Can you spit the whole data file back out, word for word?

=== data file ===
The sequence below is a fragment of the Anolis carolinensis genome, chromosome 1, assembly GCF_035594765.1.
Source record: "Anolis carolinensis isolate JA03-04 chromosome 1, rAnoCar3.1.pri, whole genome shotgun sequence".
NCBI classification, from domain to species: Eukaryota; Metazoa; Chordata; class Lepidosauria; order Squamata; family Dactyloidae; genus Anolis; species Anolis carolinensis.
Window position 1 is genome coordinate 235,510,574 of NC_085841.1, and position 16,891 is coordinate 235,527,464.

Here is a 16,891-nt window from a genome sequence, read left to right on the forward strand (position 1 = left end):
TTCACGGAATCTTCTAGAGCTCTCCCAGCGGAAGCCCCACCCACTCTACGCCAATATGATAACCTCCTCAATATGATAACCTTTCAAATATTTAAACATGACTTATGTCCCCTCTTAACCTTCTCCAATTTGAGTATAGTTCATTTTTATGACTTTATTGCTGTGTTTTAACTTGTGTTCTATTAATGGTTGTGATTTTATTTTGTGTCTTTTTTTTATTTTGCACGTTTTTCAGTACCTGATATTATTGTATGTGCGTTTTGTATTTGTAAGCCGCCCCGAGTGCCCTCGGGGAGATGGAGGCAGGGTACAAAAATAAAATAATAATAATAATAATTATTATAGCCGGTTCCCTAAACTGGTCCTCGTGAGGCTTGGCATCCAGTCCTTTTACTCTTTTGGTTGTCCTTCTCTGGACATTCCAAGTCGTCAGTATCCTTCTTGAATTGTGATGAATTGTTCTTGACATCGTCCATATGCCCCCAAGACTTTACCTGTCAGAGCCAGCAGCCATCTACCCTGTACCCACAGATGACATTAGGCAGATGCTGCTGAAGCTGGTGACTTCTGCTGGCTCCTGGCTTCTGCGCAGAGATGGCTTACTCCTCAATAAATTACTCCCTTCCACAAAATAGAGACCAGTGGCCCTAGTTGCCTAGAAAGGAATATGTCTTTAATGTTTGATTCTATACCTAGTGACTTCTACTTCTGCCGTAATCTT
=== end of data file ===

The sequence below is a fragment of the Anolis carolinensis genome, chromosome 1, assembly GCF_035594765.1.
Source record: "Anolis carolinensis isolate JA03-04 chromosome 1, rAnoCar3.1.pri, whole genome shotgun sequence".
NCBI classification, from domain to species: Eukaryota; Metazoa; Chordata; class Lepidosauria; order Squamata; family Dactyloidae; genus Anolis; species Anolis carolinensis.
Window position 1 is genome coordinate 235,510,574 of NC_085841.1, and position 16,891 is coordinate 235,527,464.

Here is a 16,891-nt window from a genome sequence, read left to right on the forward strand (position 1 = left end):
TTCACGGAATCTTCTAGAGCTCTCCCAGCGGAAGCCCCACCCACTCTACGCCAATATGATAACCTCCTCAATATGATAACCTTTCAAATATTTAAACATGACTTATGTCCCCTCTTAACCTTCTCCAATTTGAGTATAGTTCATTTTTATGACTTTATTGCTGTGTTTTAACTTGTGTTCTATTAATGGTTGTGATTTTATTTTGTGTCTTTTTTTTATTTTGCACGTTTTTCAGTACCTGATATTATTGTATGTGCGTTTTGTATTTGTAAGCCGCCCCGAGTGCCCTCGGGGAGATGGAGGCAGGGTACAAAAATAAAATAATAATAATAATAATTATTATAGCCGGTTCCCTAAACTGGTCCTCGTGAGGCTTGGCATCCAGTCCTTTTACTCTTTTGGTTGTCCTTCTCTGGACATTCCAAGTCGTCAGTATCCTTCTTGAATTGTGATGAATTGTTCTTGACATCGTCCATATGCCCCCAAGACTTTACCTGTCAGAGCCAGCAGCCATCTACCCTGTACCCACAGATGACATTAGGCAGATGCTGCTGAAGCTGGTGACTTCTGCTGGCTCCTGGCTTCTGCGCAGAGATGGCTTACTCCTCAATAAATTACTCCCTTCCACAAAATAGAGACCAGTGGCCCTAGTTGCCTAGAAAGGAATATGTCTTTAATGTTTGATTCTATACCTAGTGACTTCTACTTCTGCCGTAATCTT